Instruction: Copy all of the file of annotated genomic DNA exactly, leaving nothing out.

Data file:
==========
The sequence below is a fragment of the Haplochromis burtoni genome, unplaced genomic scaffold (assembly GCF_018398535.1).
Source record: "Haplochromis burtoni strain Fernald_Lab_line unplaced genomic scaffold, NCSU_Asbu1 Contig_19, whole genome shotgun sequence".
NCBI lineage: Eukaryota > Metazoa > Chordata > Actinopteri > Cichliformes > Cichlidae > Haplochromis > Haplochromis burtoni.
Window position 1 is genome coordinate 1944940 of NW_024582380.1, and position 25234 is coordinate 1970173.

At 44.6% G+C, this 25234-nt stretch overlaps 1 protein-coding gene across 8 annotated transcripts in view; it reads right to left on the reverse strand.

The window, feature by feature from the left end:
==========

The sequence below is a fragment of the Haplochromis burtoni genome, unplaced genomic scaffold (assembly GCF_018398535.1).
Source record: "Haplochromis burtoni strain Fernald_Lab_line unplaced genomic scaffold, NCSU_Asbu1 Contig_19, whole genome shotgun sequence".
NCBI lineage: Eukaryota > Metazoa > Chordata > Actinopteri > Cichliformes > Cichlidae > Haplochromis > Haplochromis burtoni.
Window position 1 is genome coordinate 1944940 of NW_024582380.1, and position 25234 is coordinate 1970173.

At 44.6% G+C, this 25234-nt stretch overlaps 1 protein-coding gene across 8 annotated transcripts in view; it reads right to left on the reverse strand.

The window, feature by feature from the left end: